The minute track from one to 14 seconds comprises of 14 boxes, with “What could you do in 14 seconds?” printed below, a reference to the 14 seconds it took the astronauts on Apollo 13 to correct their trajectory on re-entry to Earth using the Speedmaster Moon Watch. Somewhat curiously, “Failure is not an option” is printed on the dial just above the hands, reproducing the line spoken by Ed Harris playing the mission’s flight director Gene Kranz in the film Apollo 13. This is probably the first watch carrying speech from the fictional portrayal of a real person involved in a real historical event.

The back of the watch is much more charming. Snoopy is also on the case back of the watch, depicted in a sterling silver relief on base of the same metal decorated with deep blue enamel. 

Sterling silver paillons are set into the enamel to mimic the cosmos. To protect the sterling silver from wear and oxidisation, the medallion is under a sapphire crystal.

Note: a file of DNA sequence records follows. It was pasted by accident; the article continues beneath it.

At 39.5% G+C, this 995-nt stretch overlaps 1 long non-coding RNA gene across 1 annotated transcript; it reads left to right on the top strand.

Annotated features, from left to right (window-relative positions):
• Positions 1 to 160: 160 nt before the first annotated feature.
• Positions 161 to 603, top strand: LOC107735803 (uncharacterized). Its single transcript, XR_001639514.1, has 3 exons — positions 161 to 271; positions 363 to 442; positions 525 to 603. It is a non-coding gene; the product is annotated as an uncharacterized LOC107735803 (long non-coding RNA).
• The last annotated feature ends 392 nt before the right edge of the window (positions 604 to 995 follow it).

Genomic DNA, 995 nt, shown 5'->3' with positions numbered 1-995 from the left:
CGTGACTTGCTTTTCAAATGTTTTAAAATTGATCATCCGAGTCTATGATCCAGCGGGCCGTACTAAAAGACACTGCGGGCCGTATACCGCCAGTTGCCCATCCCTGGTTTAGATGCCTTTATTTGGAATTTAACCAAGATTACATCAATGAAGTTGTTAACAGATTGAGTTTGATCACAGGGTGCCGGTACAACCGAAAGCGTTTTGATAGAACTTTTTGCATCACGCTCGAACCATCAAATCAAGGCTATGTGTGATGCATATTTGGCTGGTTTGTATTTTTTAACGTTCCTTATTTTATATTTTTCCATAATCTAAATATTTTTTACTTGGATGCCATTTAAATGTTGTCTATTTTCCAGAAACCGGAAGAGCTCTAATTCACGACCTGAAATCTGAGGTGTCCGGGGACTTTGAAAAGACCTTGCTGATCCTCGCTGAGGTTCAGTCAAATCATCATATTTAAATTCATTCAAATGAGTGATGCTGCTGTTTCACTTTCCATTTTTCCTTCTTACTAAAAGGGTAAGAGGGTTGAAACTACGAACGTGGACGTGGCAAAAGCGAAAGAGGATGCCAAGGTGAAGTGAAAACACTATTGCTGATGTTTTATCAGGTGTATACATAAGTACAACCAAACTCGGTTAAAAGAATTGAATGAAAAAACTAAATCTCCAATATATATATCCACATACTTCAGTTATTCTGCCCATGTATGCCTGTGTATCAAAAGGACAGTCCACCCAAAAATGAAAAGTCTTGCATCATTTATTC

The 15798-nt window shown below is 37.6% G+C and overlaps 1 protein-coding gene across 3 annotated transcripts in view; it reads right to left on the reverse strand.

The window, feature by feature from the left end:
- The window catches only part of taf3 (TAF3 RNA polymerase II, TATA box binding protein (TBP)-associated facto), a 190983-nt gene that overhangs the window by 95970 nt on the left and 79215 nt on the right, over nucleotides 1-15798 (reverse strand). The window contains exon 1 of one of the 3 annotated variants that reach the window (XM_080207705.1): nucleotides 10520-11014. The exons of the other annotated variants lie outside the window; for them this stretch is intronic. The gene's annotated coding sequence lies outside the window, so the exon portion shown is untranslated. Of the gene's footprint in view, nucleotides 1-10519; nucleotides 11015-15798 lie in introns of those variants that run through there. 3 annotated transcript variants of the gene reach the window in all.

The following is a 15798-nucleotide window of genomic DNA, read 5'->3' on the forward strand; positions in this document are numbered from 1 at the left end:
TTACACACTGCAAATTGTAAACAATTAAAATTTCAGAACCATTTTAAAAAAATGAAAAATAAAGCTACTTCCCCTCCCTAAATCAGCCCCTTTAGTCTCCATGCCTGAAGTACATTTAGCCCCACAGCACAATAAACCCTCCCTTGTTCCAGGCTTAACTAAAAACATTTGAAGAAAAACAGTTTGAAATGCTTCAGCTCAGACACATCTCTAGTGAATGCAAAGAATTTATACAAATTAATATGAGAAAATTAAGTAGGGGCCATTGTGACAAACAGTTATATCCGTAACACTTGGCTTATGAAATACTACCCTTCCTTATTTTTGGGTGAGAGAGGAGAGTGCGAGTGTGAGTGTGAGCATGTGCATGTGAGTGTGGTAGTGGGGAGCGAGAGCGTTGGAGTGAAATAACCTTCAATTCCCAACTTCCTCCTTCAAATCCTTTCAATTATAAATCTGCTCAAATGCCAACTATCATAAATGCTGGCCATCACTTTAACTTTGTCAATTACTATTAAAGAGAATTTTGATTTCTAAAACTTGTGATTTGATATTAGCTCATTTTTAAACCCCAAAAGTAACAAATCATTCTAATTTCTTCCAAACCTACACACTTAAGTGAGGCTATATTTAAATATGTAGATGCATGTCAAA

Beneath the medallion is the hand-wound calibre 1861, the same Lemania 861 movement that has powered generations of the Speedmaster Moon Watch (except the very first which was equipped with the Lemania calibre 321).

The case is steel and 42 mm in diameter, with a black ceramic bezel insert. The strap is black nylon with a folding clasp. The Speedmaster Apollo 13 Silver Snoopy Award will cost 9500 Singapore dollars or 6100 Swiss francs.

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H. Moser & Cie. Introduces The Venturer Small Seconds With Roman Numerals (With Pricing)

H. Moser departs from its characteristic aesthetic with the new Venturer Small Seconds, its first watch with a white lacquered, Roman numeral dial.